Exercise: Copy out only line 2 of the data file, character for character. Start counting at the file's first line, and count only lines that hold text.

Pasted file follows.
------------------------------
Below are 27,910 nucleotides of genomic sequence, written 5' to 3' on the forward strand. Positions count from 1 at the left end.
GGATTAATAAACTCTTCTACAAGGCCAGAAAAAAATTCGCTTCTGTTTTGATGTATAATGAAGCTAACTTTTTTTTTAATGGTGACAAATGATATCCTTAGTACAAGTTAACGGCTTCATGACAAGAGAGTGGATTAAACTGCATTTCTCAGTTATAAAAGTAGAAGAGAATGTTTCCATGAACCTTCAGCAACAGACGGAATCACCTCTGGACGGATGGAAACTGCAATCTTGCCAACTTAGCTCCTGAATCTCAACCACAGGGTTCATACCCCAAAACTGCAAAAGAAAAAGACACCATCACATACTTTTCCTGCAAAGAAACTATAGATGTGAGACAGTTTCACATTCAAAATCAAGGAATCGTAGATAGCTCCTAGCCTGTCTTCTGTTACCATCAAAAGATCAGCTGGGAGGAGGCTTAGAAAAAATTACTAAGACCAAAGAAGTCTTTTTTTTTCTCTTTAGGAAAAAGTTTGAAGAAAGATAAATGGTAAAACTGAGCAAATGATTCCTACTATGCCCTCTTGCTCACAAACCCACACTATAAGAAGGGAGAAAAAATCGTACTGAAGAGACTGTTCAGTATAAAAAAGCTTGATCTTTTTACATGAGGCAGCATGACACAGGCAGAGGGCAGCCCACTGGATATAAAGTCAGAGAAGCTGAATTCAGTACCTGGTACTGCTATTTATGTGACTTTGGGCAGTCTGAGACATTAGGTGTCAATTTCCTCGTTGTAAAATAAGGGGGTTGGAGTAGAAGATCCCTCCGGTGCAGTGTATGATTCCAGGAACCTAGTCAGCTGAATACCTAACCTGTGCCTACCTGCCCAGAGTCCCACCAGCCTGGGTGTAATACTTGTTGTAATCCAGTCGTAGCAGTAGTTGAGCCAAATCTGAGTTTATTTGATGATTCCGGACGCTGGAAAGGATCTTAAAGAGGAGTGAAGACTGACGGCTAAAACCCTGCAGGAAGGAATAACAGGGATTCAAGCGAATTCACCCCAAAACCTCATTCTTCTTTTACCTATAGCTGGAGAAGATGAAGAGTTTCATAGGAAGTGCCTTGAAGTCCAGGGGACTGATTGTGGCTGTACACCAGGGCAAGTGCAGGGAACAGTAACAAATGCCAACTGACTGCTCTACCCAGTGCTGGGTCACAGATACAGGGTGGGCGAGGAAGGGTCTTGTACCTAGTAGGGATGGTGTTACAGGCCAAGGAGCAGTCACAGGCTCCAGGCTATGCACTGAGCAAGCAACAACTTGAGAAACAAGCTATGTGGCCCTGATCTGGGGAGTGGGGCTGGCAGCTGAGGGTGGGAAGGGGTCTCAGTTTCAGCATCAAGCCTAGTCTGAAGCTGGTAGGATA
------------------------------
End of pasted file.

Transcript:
GGATTAATAAACTCTTCTACAAGGCCAGAAAAAAATTCGCTTCTGTTTTGATGTATAATGAAGCTAACTTTTTTTTTAATGGTGACAAATGATATCCTTAGTACAAGTTAACGGCTTCATGACAAGAGAGTGGATTAAACTGCATTTCTCAGTTATAAAAGTAGAAGAGAATGTTTCCATGAACCTTCAGCAACAGACGGAATCACCTCTGGACGGATGGAAACTGCAATCTTGCCAACTTAGCTCCTGAATCTCAACCACAGGGTTCATACCCCAAAACTGCAAAAGAAAAAGACACCATCACATACTTTTCCTGCAAAGAAACTATAGATGTGAGACAGTTTCACATTCAAAATCAAGGAATCGTAGATAGCTCCTAGCCTGTCTTCTGTTACCATCAAAAGATCAGCTGGGAGGAGGCTTAGAAAAAATTACTAAGACCAAAGAAGTCTTTTTTTTTCTCTTTAGGAAAAAGTTTGAAGAAAGATAAATGGTAAAACTGAGCAAATGATTCCTACTATGCCCTCTTGCTCACAAACCCACACTATAAGAAGGGAGAAAAAATCGTACTGAAGAGACTGTTCAGTATAAAAAAGCTTGATCTTTTTACATGAGGCAGCATGACACAGGCAGAGGGCAGCCCACTGGATATAAAGTCAGAGAAGCTGAATTCAGTACCTGGTACTGCTATTTATGTGACTTTGGGCAGTCTGAGACATTAGGTGTCAATTTCCTCGTTGTAAAATAAGGGGGTTGGAGTAGAAGATCCCTCCGGTGCAGTGTATGATTCCAGGAACCTAGTCAGCTGAATACCTAACCTGTGCCTACCTGCCCAGAGTCCCACCAGCCTGGGTGTAATACTTGTTGTAATCCAGTCGTAGCAGTAGTTGAGCCAAATCTGAGTTTATTTGATGATTCCGGACGCTGGAAAGGATCTTAAAGAGGAGTGAAGACTGACGGCTAAAACCCTGCAGGAAGGAATAACAGGGATTCAAGCGAATTCACCCCAAAACCTCATTCTTCTTTTACCTATAGCTGGAGAAGATGAAGAGTTTCATAGGAAGTGCCTTGAAGTCCAGGGGACTGATTGTGGCTGTACACCAGGGCAAGTGCAGGGAACAGTAACAAATGCCAACTGACTGCTCTACCCAGTGCTGGGTCACAGATACAGGGTGGGCGAGGAAGGGTCTTGTACCTAGTAGGGATGGTGTTACAGGCCAAGGAGCAGTCACAGGCTCCAGGCTATGCACTGAGCAAGCAACAACTTGAGAAACAAGCTATGTGGCCCTGATCTGGGGAGTGGGGCTGGCAGCTGAGGGTGGGAAGGGGTCTCAGTTTCAGCATCAAGCCTAGTCTGAAGCTGGTAGGATA